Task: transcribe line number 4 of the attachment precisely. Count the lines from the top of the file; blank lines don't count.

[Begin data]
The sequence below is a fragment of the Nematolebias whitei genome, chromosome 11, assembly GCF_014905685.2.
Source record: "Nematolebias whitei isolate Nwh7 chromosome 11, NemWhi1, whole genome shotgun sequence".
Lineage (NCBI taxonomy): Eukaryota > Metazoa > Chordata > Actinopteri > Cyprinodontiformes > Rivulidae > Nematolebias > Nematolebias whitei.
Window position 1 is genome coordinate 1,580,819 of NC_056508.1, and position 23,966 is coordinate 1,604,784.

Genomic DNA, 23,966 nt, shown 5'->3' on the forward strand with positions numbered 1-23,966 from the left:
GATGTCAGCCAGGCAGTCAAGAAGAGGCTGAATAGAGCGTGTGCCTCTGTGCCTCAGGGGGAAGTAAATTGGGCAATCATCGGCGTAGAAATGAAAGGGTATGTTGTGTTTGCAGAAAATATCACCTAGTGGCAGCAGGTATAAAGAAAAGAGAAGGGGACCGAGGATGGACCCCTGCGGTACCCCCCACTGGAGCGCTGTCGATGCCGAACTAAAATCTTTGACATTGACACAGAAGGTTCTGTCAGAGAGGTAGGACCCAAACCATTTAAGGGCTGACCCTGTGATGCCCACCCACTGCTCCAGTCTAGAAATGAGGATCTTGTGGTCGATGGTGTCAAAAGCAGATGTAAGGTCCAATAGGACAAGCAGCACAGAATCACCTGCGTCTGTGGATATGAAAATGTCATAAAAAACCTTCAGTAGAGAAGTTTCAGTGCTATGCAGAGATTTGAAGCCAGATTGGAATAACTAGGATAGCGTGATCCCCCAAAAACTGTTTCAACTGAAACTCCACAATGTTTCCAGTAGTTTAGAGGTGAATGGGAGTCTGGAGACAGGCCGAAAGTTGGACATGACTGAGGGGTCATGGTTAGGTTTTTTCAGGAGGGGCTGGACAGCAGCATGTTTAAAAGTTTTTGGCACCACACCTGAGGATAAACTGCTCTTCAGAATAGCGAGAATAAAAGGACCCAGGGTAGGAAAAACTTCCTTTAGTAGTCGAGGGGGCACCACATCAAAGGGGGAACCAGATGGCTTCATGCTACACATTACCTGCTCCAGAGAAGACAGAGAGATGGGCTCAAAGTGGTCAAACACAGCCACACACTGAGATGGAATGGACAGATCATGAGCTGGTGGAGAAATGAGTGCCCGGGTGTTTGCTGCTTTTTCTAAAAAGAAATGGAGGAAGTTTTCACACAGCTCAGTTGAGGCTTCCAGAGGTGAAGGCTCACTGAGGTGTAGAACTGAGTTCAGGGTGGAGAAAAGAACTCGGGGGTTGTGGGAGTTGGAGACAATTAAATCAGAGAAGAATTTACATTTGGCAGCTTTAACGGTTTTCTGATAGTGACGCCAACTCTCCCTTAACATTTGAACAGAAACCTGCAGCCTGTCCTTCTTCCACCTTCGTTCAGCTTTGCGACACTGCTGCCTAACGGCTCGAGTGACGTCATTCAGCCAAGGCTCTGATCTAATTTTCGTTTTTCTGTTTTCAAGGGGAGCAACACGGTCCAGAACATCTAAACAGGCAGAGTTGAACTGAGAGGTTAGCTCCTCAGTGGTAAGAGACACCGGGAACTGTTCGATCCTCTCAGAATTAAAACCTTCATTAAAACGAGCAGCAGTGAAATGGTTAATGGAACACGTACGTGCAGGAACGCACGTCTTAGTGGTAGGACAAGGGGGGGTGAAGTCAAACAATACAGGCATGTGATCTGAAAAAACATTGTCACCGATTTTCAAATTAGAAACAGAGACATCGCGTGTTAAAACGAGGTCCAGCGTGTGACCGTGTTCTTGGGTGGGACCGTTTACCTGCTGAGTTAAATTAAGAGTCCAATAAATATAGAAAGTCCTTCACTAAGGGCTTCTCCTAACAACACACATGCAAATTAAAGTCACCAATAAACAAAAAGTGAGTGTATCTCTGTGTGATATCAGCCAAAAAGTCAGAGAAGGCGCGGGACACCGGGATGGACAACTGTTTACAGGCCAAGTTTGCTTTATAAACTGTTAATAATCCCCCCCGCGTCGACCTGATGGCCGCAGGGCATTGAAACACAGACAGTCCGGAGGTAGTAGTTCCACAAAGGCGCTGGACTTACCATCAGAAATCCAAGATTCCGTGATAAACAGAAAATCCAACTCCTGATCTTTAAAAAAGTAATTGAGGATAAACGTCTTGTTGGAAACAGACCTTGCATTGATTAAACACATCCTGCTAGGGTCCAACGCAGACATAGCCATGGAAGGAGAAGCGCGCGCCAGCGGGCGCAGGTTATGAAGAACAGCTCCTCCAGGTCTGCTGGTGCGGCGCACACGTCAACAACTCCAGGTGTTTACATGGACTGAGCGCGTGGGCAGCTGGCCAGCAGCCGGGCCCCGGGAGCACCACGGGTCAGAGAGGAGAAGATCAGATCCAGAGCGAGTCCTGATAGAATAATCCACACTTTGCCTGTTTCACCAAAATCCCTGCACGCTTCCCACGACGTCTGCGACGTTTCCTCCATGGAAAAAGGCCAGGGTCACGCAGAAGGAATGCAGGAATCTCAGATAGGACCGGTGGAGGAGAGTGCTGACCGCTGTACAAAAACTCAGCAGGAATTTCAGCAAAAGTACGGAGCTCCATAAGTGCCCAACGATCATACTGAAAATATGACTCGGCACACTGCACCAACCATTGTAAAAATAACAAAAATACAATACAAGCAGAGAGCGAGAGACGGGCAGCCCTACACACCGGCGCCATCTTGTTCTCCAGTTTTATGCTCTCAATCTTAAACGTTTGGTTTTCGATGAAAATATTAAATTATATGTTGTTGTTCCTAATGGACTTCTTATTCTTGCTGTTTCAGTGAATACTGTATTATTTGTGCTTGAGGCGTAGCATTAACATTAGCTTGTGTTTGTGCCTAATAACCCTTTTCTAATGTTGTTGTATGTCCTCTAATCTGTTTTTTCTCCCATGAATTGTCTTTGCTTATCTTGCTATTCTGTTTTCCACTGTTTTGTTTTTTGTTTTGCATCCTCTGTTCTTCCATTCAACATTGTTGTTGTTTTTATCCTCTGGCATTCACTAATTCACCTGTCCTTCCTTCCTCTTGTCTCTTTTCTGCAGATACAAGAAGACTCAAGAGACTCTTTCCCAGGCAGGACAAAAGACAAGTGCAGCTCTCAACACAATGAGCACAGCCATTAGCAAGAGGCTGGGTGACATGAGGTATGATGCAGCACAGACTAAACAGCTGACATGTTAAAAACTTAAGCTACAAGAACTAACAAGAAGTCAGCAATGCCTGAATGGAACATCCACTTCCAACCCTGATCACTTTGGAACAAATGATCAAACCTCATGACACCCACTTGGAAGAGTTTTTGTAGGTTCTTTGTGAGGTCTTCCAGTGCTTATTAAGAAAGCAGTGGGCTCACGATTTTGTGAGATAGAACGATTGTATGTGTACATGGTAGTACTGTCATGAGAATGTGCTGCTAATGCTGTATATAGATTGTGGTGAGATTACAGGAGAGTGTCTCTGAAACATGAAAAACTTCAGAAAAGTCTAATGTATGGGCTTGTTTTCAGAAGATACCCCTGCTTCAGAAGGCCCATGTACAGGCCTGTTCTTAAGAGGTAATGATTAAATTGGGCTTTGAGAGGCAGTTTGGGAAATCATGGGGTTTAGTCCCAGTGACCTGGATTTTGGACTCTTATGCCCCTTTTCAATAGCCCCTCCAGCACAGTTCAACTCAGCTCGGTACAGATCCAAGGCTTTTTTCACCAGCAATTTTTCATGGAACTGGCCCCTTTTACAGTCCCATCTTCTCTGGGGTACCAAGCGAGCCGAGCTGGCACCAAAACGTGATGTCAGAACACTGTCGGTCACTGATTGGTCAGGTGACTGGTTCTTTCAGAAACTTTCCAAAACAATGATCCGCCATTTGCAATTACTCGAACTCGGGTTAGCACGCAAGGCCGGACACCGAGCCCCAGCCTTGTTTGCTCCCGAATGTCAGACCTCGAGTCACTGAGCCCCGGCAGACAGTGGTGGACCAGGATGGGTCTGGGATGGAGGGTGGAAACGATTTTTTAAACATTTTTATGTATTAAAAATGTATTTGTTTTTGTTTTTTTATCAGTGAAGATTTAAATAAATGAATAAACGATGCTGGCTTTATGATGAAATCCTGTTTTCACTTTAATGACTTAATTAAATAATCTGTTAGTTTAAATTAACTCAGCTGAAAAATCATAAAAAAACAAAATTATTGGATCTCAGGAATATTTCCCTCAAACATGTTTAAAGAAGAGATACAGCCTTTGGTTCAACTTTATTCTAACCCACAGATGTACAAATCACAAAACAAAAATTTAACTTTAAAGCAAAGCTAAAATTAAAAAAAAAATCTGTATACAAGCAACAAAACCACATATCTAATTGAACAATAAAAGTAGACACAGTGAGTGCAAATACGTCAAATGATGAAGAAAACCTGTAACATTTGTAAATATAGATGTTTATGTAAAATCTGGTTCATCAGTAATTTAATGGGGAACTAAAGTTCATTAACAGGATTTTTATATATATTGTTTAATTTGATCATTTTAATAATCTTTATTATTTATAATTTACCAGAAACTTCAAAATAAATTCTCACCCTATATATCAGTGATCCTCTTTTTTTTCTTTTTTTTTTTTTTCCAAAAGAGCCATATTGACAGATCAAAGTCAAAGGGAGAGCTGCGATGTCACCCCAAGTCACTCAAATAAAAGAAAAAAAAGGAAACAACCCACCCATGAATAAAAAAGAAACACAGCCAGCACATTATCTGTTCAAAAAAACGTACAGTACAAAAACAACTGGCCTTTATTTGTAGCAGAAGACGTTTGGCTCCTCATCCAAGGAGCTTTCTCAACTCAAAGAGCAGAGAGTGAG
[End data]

Window position 1 is genome coordinate 1,580,819 of NC_056508.1, and position 23,966 is coordinate 1,604,784.